Man’s best friend has more in common with its owner than we thought.
In a groundbreaking new study published in the journal Science, researchers at Eotvos Lorand University in Budapest, Hungary recorded the brain activity of 13 dogs and found that they process language in a similar way to humans.
Indeed, they found that the right hemisphere of dogs’ brains processes emotion while the left side discerns meaning, and that dogs can distinguish words and intonation of human speech like their owners.
In order to arrive at such conclusions, researchers exposed dogs to recordings of their trainers’ voices. These recordings included an array of words and intonations — random, neutral, and praising.
During that time, the researchers analyzed the dogs’ brain activity with an fMRI scanner. They found that dogs recognized each word independently from one another, and responded differently to them according to the way in which the trainers said the word.
For instance, praising words spoken in a positive tone triggered the strongest activity in the brain’s reward centers. When trainers spoke random words in a praising tone or praising words in a neutral tones, MRI scans revealed a lack of activity in the brain’s reward centers.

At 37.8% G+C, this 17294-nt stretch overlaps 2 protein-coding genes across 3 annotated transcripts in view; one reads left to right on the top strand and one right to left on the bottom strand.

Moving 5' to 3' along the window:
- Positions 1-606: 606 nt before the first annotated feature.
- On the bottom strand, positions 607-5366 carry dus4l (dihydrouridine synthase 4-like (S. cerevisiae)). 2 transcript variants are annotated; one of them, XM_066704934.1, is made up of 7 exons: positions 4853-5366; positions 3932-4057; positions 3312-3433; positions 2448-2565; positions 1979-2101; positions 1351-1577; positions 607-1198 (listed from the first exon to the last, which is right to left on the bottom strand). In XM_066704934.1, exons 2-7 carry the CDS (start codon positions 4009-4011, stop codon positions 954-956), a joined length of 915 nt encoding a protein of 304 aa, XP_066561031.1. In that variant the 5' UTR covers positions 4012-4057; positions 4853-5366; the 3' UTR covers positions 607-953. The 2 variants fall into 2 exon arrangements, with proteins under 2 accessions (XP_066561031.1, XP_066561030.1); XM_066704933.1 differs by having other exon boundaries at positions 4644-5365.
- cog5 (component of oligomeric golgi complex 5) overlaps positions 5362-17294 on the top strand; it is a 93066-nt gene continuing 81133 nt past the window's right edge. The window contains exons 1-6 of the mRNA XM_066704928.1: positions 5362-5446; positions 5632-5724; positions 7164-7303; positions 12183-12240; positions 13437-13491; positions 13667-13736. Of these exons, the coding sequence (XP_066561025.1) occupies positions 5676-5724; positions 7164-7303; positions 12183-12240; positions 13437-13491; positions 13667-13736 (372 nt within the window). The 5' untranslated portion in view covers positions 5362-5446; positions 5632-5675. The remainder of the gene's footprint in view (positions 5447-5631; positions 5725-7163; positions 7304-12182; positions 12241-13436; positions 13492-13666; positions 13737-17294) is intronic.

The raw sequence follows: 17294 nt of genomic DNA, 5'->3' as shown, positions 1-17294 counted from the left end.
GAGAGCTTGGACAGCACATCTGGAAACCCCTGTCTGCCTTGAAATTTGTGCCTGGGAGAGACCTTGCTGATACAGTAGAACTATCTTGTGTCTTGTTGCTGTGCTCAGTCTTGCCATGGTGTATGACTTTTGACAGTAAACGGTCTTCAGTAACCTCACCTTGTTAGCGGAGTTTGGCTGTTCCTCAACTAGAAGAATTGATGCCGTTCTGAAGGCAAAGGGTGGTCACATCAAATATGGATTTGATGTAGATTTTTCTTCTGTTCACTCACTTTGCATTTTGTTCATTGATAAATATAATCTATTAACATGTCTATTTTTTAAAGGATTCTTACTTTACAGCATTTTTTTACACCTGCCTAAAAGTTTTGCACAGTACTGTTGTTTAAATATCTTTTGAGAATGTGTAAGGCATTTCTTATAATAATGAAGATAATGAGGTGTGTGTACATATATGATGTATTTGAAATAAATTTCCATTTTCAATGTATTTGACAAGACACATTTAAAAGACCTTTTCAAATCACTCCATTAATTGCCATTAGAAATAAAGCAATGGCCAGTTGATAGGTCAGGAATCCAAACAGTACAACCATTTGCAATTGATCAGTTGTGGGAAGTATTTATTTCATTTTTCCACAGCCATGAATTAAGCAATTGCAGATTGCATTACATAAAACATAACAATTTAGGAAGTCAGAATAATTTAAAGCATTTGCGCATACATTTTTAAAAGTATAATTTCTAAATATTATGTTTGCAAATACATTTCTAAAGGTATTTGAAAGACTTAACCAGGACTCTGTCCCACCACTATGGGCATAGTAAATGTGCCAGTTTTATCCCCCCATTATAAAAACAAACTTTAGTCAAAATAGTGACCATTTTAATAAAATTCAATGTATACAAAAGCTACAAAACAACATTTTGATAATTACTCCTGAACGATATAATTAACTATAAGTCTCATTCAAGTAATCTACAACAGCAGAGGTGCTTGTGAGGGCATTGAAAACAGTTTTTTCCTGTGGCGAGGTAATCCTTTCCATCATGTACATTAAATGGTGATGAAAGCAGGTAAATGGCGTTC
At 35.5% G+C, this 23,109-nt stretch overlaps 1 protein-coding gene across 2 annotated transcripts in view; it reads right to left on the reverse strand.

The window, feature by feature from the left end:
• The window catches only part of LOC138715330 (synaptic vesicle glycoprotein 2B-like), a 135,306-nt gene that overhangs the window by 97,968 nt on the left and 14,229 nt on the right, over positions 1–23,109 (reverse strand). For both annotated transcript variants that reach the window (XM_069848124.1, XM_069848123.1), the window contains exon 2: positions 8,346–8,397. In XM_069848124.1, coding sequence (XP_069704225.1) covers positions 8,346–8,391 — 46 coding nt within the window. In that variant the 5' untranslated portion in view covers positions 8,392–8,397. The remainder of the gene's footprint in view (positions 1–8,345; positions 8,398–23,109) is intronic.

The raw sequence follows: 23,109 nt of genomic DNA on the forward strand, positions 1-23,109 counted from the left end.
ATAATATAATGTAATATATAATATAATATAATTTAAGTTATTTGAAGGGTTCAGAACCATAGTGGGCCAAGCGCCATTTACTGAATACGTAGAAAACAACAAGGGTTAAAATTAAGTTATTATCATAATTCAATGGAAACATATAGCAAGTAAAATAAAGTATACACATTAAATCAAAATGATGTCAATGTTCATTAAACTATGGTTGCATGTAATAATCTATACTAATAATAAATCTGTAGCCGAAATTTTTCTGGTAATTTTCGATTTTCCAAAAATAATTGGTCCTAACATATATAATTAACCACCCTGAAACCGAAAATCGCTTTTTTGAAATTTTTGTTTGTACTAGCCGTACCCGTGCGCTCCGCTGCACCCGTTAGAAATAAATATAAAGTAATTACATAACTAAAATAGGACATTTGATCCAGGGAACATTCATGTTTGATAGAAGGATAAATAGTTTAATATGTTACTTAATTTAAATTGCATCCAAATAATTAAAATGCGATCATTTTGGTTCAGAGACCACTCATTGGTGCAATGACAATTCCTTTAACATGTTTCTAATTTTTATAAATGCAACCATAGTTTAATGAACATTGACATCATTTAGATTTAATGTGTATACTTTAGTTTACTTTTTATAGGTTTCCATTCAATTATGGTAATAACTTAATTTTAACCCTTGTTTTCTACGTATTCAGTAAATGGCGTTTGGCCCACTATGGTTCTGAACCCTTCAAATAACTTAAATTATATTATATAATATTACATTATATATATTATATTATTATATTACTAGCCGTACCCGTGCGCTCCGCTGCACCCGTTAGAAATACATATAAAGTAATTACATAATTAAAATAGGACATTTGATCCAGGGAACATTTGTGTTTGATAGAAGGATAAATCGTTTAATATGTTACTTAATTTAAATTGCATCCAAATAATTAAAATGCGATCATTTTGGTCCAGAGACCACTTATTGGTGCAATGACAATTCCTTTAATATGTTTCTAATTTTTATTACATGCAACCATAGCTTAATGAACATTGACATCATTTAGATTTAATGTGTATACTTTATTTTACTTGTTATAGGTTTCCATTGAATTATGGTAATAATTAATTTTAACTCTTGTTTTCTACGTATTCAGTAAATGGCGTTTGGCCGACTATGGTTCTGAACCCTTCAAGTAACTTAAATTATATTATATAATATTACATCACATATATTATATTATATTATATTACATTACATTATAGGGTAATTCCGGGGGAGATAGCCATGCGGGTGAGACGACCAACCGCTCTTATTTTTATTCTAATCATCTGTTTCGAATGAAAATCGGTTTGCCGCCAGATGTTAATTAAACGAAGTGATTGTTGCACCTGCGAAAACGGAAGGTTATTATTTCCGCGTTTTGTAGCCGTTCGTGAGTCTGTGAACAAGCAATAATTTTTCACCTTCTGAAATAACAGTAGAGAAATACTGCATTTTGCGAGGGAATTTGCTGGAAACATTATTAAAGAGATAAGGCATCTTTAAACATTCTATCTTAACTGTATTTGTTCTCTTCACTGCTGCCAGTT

To lead researcher Attila Andics, this means that beyond dogs’ ability to process human speech like humans, the study signals that humans are not unique in the way we process language.
“Humans seem to be the only species which uses words and intonation for communicating emotions, feelings, inner states,” Andics told NPR. “To find that dogs have a very similar neural mechanism to tell apart meaningful words from meaningless sound sequences is, I think, really amazing.”
Brian Hare, a cognitive neuroscientist at Duke University, echoed Andics’ remarks.
“It seems the story is really that there is a general mammalian bias to process words or meaning in communication in the left hemisphere and it became exaggerated in humans,” Hare told NPR. “It’s not something completely new to our species.”